(Original airdate, celebrity contestants portrayed)
- December 7, 1996 - Sean Connery, Burt Reynolds, Jerry Lewis
- May 10, 1997 - Phil Donahue, Burt Reynolds, Marlon Brando
- October 4, 1997 - John Travolta, Burt Reynolds, Michael Keaton
- May 9, 1998 - Sean Connery, Minnie Driver, Jeff Goldblum
- October 24, 1998 - Tom Cruise, Adam Sandler, Sean Connery
- March 20, 1999 - Nicolas Cage, Calista Flockhart, Sean Connery
- October 23, 1999 - French Stewart, Burt Reynolds/"Turd Ferguson", Sean Connery
- April 15, 2000 - Sean Connery, Keanu Reeves, Hilary Swank
- December 16, 2000 - Robin Williams, Catherine Zeta-Jones, Sean Connery
- February 8, 2001 (SNL Prime-time extra II) - Ozzy Osbourne, Martha Stewart, Sean Connery
- September 29, 2001 - Chris Tucker, Anne Heche, Sean Connery
- May 18, 2002 - Dave Matthews, Björk, Sean Connery
- May 14, 2005 - Bill Cosby, Sharon Osbourne, Sean Connery
SNL cast members
A typical Celebrity Jeopardy! sketch featured three cast members, two as contestants and Will Ferrell as Trebek, and that week’s host as a third contestant. The thirteenth edition of the sketch (Cosby, Sharon Osbourne, Connery) featured three members of the SNL cast as the three contestants and Ferrell, now hosting, reprising his role as Trebek. The episode with Connery, Ozzy Osbourne, Martha Stewart featured cast members in all four roles.
Twelve of the thirteen sketches included the episode’s host, usually as a contestant. Celebrity Jeopardy number 10 is the only one to not feature a host in it as it was part of an SNL primetime special that did not feature a guest host. Both Will Ferrell and Norm Macdonald were previous cast members that reprised their Celebrity Jeopardy! role upon their return.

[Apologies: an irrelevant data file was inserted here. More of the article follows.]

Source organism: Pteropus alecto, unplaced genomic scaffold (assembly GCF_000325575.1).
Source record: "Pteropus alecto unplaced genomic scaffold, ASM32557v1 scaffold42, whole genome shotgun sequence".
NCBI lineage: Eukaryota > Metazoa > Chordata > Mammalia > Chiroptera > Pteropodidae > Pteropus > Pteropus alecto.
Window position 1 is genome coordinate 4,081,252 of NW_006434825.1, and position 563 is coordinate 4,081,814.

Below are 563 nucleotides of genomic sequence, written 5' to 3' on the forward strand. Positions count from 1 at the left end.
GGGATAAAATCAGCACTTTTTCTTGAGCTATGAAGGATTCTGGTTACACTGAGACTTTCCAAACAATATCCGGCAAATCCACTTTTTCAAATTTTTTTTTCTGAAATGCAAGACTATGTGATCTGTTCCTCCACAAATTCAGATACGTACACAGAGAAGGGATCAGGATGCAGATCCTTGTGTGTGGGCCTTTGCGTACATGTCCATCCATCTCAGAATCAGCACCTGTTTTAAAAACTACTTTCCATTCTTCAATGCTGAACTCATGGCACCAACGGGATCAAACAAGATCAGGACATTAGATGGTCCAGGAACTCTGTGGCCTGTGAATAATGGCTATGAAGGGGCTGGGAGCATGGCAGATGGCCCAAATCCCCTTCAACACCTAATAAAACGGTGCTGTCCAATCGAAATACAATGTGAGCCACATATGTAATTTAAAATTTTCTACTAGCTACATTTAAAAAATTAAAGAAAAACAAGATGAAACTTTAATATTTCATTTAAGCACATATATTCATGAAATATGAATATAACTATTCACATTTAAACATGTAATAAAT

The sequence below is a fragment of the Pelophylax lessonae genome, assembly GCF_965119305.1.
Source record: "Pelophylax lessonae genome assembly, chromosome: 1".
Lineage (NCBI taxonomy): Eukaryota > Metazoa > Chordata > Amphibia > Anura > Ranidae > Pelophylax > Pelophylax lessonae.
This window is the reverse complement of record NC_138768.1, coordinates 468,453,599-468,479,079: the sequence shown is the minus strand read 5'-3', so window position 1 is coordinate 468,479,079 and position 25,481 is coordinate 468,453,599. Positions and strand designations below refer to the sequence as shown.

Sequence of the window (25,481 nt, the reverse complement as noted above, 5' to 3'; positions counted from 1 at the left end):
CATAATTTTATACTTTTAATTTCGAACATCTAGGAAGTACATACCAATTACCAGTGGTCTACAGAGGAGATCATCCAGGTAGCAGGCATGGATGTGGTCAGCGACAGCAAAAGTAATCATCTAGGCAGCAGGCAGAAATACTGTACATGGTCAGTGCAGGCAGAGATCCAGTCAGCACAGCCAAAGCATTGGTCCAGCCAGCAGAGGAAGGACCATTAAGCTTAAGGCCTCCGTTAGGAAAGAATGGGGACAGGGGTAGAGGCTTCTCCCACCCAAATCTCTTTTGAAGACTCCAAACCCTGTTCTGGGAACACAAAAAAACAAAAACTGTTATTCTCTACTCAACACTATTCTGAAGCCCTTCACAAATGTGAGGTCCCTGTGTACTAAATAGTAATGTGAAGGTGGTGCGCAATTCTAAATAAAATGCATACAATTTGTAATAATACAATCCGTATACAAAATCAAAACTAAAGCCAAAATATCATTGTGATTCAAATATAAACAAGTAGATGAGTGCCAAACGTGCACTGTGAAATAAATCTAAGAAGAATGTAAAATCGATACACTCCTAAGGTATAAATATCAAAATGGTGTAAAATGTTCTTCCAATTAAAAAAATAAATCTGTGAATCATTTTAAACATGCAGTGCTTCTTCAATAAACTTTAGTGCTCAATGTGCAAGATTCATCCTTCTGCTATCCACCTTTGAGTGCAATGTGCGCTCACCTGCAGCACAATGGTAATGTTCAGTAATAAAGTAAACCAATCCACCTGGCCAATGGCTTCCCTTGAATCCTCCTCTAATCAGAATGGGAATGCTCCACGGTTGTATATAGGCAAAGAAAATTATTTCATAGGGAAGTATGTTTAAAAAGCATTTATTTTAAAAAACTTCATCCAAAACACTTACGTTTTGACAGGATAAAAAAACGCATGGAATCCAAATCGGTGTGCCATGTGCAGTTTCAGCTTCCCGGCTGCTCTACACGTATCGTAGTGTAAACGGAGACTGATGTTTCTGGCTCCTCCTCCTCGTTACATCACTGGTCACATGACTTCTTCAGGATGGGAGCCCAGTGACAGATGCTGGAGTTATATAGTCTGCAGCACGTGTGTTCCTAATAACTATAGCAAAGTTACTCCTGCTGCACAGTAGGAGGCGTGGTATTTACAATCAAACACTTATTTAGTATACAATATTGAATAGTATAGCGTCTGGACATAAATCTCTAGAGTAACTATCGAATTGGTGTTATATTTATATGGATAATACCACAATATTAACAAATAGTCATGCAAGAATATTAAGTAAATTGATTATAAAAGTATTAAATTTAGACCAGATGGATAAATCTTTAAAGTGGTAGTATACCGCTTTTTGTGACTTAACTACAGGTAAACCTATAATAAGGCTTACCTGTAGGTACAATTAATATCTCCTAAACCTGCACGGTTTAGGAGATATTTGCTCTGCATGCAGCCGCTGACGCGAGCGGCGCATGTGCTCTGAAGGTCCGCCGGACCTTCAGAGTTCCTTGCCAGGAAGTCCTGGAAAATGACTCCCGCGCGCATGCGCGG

- Chris Kattan played singer Ricky Martin, who gives a Video Daily Double Clue in the Connery/Swank/Reeves episode.
- In the same sketch, Chris Parnell played Hilary Swank’s then-husband Chad Lowe. He was seen crying in the audience while Swank gave an acceptance speech, a parody of her speech at the 72nd Academy Awards where she famously forgot to mention him.
- In the Connery/Matthews/Bjork episode, Dean Edwards played Boyd Tinsley, the violinist for Dave Matthews Band. He spontaneously appeared to accompany Matthews when he buzzed in and performed “Ants Marching” as his response to one of the show’s questions.
- Alex Trebek appeared as himself in that same episode. He came out at the conclusion of the sketch and gave the Trebek character a send-off on Ferrell’s last show as a cast member.